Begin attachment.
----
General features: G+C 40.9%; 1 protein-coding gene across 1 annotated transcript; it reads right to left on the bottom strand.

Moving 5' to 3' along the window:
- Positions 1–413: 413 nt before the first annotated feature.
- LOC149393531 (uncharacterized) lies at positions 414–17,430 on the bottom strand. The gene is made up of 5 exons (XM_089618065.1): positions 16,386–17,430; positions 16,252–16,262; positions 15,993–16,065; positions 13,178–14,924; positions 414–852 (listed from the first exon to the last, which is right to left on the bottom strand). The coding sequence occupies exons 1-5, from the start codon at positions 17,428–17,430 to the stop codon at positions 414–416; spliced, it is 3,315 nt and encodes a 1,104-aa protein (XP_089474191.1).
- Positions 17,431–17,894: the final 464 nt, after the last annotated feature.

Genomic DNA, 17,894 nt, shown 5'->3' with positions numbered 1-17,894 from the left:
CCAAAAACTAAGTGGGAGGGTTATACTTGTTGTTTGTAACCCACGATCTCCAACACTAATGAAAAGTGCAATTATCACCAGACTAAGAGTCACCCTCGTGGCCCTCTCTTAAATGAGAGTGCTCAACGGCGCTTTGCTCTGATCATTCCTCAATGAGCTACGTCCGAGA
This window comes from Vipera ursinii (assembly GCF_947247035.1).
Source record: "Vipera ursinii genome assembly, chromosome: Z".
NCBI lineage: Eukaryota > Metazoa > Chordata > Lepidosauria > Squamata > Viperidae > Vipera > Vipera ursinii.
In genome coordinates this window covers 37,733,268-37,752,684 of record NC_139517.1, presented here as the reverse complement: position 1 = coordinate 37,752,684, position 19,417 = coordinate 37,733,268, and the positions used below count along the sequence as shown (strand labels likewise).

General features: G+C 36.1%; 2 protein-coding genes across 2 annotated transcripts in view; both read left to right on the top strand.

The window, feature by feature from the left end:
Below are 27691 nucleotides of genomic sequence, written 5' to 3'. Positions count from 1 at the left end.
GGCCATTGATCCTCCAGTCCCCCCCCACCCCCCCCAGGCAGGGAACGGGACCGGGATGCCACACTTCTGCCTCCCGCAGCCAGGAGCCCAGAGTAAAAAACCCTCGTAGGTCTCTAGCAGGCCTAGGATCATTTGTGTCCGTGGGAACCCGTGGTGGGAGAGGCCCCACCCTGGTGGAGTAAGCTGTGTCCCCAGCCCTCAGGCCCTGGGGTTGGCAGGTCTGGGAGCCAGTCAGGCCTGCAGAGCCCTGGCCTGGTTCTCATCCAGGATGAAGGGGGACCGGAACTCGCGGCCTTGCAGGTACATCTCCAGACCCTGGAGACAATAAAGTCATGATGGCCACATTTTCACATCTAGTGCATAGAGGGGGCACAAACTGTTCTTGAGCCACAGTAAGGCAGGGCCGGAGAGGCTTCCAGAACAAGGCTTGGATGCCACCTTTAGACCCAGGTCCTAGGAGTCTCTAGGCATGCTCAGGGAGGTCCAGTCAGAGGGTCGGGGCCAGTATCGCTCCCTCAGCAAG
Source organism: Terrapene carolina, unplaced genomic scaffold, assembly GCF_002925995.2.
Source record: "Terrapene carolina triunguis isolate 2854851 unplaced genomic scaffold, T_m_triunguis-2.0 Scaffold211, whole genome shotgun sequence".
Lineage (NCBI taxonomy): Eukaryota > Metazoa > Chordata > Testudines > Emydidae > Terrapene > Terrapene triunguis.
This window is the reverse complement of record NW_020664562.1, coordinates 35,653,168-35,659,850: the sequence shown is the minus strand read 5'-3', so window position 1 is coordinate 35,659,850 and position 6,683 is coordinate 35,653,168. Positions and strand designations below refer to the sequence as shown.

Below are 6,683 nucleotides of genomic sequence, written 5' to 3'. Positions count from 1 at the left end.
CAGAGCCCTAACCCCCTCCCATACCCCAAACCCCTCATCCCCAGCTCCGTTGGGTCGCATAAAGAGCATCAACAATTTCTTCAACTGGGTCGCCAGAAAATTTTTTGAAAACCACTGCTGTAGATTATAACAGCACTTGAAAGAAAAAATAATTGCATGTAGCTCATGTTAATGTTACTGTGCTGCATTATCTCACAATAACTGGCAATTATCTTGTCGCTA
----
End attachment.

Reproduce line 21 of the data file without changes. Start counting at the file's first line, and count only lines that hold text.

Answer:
CAGAGCCCTAACCCCCTCCCATACCCCAAACCCCTCATCCCCAGCTCCGTTGGGTCGCATAAAGAGCATCAACAATTTCTTCAACTGGGTCGCCAGAAAATTTTTTGAAAACCACTGCTGTAGATTATAACAGCACTTGAAAGAAAAAATAATTGCATGTAGCTCATGTTAATGTTACTGTGCTGCATTATCTCACAATAACTGGCAATTATCTTGTCGCTA